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Sophisticated Lady

     Gregory Cantwell, who is usually involved in more serious fare with the Philadelphia Singers, (and whose wife, Renee, sang It Might as well Be Spring here) suggested I do Duke Ellington’s Sophisticated Lady as a weekly tune and I’m happy to oblige.

     Ellington and Irving Mills wrote it in 1933 when it must have seemed pretty hip indeed.  It is surely one of his best known works and it shows off what he did especially well, namely, incorporate jazz elements into his songs.  This had been happening since the rise of Tin Pan Alley, of course.  Gershwin, for example, frequently added “blues” notes in his songs.  Think of the Man I Love ("some day he’ll come a LONG") or Somebody Loves Me ("I wonder WHO").

     Even without anything jazzy written in, though, jazz-minded musicians of the 20’s and 30’s would often enrich the harmonies (and then, of course, the improvised melodies) of pop tunes to include more chromatic and dissonant elements.  The chords as they were published in sheet music were often simple triads, but the chords you hear on recordings have extra “close” harmony notes added.  That’s what gives the era its sound.

     In Ellington’s music though, you didn’t have to add in or improvise these more sophisticated harmonies because, unlike a lot song composers of the era, Ellington integrated them in the very structure of the song.  The descending chromatic chords in Sophisticated Lady are a perfect example, as is the interesting but difficult melody of the bridge, or the phrase where it goes “nonchalant”.

     Ellington’s oeuvre may represent the zenith of jazz’ influence on popular music. With the dawn of bop in the late forties, jazz players and fans alike regarded widespread popularity, perversely, as a sign of pandering.  Pity.  Jazz has since been rewarded with the obscurity it seemed to crave.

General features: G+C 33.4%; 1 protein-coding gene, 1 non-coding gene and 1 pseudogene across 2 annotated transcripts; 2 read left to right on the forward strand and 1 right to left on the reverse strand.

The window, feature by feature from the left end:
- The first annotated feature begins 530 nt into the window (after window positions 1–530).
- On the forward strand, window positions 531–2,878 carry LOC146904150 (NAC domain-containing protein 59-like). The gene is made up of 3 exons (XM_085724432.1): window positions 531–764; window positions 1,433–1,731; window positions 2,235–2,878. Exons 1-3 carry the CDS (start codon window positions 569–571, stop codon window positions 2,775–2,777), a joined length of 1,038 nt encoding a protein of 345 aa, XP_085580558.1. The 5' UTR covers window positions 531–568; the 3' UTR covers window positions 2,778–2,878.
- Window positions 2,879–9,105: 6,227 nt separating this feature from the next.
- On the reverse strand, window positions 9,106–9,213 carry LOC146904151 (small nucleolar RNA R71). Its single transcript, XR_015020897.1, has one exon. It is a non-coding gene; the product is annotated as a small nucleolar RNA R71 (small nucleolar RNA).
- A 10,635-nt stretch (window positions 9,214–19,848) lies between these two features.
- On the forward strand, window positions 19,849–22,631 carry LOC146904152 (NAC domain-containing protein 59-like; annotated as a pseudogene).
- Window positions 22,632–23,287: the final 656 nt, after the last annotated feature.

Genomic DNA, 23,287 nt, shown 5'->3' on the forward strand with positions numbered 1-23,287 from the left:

Ellington’s legacy has been puffed up in recent years, most notably by Ken Burns and his fawning canonization of Ellington in his PBS jazz series.  Still, Ellington’s influence was substantial and he wrote some iconic American tunes, and Sophisticated Lady is one of them.  Click on the title below to hear it.  The lyrics are below.  Interestly, they were written by Irving Mills and Mitchell Parrish, the latter best known for his lyrics to StardDust

Sophisticated Lady 

They say

Into your early life romance came

And in this heart of yours burned a flame,

A flame that flickered one day and died away.


With disillusion deep in your eyes,

You learned that fools in love soon grow wise.

The years have changed you, somehow;

I see you now.



Never thinking of tomorrow,


Diamonds shining,

Dancing, dining

With some man in a restaurant,

Is that all you really want?


Sophisticated lady, I know,

You miss the love you lost long ago,

And when nobody is nigh

You cry.

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